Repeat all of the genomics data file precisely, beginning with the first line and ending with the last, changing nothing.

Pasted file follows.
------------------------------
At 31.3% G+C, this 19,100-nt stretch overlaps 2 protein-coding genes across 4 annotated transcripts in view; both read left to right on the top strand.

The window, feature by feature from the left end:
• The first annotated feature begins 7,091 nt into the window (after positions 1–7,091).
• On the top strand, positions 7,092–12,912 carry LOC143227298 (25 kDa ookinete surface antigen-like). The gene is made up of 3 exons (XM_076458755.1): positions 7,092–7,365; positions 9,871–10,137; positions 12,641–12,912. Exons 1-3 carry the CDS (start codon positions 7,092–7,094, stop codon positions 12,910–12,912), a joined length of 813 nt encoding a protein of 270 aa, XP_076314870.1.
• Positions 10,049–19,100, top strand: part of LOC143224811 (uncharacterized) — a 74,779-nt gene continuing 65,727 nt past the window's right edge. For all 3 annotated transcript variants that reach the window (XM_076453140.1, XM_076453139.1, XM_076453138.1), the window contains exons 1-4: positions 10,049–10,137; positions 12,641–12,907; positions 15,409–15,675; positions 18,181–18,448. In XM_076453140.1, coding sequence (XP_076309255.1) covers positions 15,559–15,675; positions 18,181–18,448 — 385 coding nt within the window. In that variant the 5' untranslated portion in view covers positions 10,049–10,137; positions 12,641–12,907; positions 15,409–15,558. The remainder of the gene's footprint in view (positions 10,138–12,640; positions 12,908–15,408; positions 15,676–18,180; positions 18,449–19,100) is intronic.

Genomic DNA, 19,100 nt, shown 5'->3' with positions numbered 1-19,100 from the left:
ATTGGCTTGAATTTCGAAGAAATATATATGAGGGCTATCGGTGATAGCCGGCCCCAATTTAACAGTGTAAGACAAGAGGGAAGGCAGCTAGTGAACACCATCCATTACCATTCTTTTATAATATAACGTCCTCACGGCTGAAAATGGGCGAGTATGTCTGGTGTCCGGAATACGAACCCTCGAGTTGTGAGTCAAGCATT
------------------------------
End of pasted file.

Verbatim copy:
At 31.3% G+C, this 19,100-nt stretch overlaps 2 protein-coding genes across 4 annotated transcripts in view; both read left to right on the top strand.

The window, feature by feature from the left end:
• The first annotated feature begins 7,091 nt into the window (after positions 1–7,091).
• On the top strand, positions 7,092–12,912 carry LOC143227298 (25 kDa ookinete surface antigen-like). The gene is made up of 3 exons (XM_076458755.1): positions 7,092–7,365; positions 9,871–10,137; positions 12,641–12,912. Exons 1-3 carry the CDS (start codon positions 7,092–7,094, stop codon positions 12,910–12,912), a joined length of 813 nt encoding a protein of 270 aa, XP_076314870.1.
• Positions 10,049–19,100, top strand: part of LOC143224811 (uncharacterized) — a 74,779-nt gene continuing 65,727 nt past the window's right edge. For all 3 annotated transcript variants that reach the window (XM_076453140.1, XM_076453139.1, XM_076453138.1), the window contains exons 1-4: positions 10,049–10,137; positions 12,641–12,907; positions 15,409–15,675; positions 18,181–18,448. In XM_076453140.1, coding sequence (XP_076309255.1) covers positions 15,559–15,675; positions 18,181–18,448 — 385 coding nt within the window. In that variant the 5' untranslated portion in view covers positions 10,049–10,137; positions 12,641–12,907; positions 15,409–15,558. The remainder of the gene's footprint in view (positions 10,138–12,640; positions 12,908–15,408; positions 15,676–18,180; positions 18,449–19,100) is intronic.

Genomic DNA, 19,100 nt, shown 5'->3' with positions numbered 1-19,100 from the left:
ATTGGCTTGAATTTCGAAGAAATATATATGAGGGCTATCGGTGATAGCCGGCCCCAATTTAACAGTGTAAGACAAGAGGGAAGGCAGCTAGTGAACACCATCCATTACCATTCTTTTATAATATAACGTCCTCACGGCTGAAAATGGGCGAGTATGTCTGGTGTCCGGAATACGAACCCTCGAGTTGTGAGTCAAGCATT